This painting has sold, but you may still purchase a fine art print.

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Summer in the Old World

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"Pilgrims at the Gate" a watercolor of Canterbury by Jenny Armitage

Pilgrims and the Gate (watercolor 15 x 20) $600

I am the March  featured artist at Art in the Valley, Corvallis, Oregon.  The show will be of my Europe paintings.  Reception March 9th, from four to six.

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Colossus

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The Colossus, Painting of the Colosseum by Jenny Armitage

The Colossus (12 x 15 watercolor) $400

This building needs no introduction.  If there is a ruin that everyone recognizes, it is  Roman Colosseum.  Even in ruins, it is an impressive building. It dominates the horizon, larger even than you expect to be.

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Clock Cafe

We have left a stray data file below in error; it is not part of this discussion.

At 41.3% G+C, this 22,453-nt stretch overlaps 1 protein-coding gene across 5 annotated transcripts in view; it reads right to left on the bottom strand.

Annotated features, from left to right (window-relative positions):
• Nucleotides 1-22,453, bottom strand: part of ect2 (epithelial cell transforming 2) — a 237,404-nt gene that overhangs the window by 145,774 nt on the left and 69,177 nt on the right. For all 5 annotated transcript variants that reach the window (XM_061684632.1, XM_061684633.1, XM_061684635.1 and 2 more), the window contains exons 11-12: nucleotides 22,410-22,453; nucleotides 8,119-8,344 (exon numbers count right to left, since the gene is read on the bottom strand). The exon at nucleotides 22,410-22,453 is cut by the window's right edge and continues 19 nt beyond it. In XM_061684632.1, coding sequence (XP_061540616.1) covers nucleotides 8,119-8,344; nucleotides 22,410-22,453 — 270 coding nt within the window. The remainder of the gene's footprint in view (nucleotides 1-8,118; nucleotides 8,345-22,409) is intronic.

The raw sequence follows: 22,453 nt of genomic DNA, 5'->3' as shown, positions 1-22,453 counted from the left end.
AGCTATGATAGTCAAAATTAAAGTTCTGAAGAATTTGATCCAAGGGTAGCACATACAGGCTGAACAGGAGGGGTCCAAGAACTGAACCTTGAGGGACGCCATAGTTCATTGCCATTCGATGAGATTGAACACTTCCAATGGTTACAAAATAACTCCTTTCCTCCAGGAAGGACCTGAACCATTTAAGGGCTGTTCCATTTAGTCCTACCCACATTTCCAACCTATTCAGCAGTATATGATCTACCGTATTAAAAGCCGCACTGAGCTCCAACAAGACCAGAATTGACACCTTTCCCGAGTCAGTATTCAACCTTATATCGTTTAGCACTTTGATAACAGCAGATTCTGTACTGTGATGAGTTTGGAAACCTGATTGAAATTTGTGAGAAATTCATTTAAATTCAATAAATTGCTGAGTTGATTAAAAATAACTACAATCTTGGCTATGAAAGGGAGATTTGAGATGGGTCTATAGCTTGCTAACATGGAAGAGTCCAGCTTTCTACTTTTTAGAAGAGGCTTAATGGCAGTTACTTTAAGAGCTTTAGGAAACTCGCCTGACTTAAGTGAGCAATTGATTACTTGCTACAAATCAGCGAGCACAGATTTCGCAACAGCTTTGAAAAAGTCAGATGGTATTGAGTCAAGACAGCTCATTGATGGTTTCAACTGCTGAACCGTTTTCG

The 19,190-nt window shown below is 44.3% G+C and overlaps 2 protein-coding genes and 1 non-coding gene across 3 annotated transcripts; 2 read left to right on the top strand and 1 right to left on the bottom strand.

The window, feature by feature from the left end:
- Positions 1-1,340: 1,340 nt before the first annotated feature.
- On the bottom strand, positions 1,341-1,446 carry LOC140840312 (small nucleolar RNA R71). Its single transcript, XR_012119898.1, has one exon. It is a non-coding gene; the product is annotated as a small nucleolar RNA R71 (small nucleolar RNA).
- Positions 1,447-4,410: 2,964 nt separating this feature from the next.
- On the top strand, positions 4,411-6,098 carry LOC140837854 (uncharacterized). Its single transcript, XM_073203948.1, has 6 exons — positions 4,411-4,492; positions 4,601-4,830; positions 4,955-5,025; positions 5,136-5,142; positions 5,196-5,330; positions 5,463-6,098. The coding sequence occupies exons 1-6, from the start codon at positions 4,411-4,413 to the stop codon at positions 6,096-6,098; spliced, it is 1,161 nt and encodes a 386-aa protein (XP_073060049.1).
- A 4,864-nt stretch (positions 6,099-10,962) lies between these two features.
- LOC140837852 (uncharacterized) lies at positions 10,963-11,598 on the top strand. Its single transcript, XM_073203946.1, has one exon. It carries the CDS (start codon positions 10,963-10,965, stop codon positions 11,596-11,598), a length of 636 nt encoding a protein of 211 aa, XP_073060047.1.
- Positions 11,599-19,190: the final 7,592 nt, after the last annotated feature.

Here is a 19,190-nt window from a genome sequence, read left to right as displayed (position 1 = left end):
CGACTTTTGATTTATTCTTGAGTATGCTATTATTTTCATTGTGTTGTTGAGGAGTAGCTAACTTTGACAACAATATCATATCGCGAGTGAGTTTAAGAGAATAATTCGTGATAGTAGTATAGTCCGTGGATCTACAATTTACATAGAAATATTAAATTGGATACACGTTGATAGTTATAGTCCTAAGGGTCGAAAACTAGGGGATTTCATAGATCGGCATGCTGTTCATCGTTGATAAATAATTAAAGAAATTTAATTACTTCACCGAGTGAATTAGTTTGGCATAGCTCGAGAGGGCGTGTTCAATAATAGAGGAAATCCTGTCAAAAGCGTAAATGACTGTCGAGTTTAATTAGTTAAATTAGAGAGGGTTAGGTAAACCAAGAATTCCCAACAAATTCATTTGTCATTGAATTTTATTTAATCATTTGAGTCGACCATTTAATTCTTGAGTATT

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Clock Cafe, Watercolor of a  Paris Cafe by Jenny Armitage

Clock Cafe (12 x 16 watercolor) $400

The d’Orsay Musee in Paris, was once a railway station.  The original exterior clocks now serve as windows on the upper floor.   I painted one of them a few months ago.  That clock is opposite the gift shop and attracts as many tourists as the paintings.   The other clock serves as the window in the museum cafe giving the cafe a charm all it’s own.  Here it is.


I poured this painting is a similar manner to the first clock painting.

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Rue Galande

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Rue Galande, Watercolor of Paris by Jenny Armitage

Rue Galande (watercolor 19 x 13) $500

Another painting taken from our trip to Europe last summer.  This charming little street is close to Nortre Dame, but at least a little off the beaten path.    Like many of the streets in the area, it curves charmingly.

I poured this painting in much the same manner as  July in Florence.  The process is much like batik and leads to clear color passages that make buildings glow.

July in Florence, Painting of Old Florence by Jenny Armitage

July in Florence (13 x 23 watercolor) $600


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And Suddenly, The Duomo

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And Suddenly The Duomo, Painting By Jenny Armitage

And Suddenly the Duomo (15 x23 watercolor) Reserved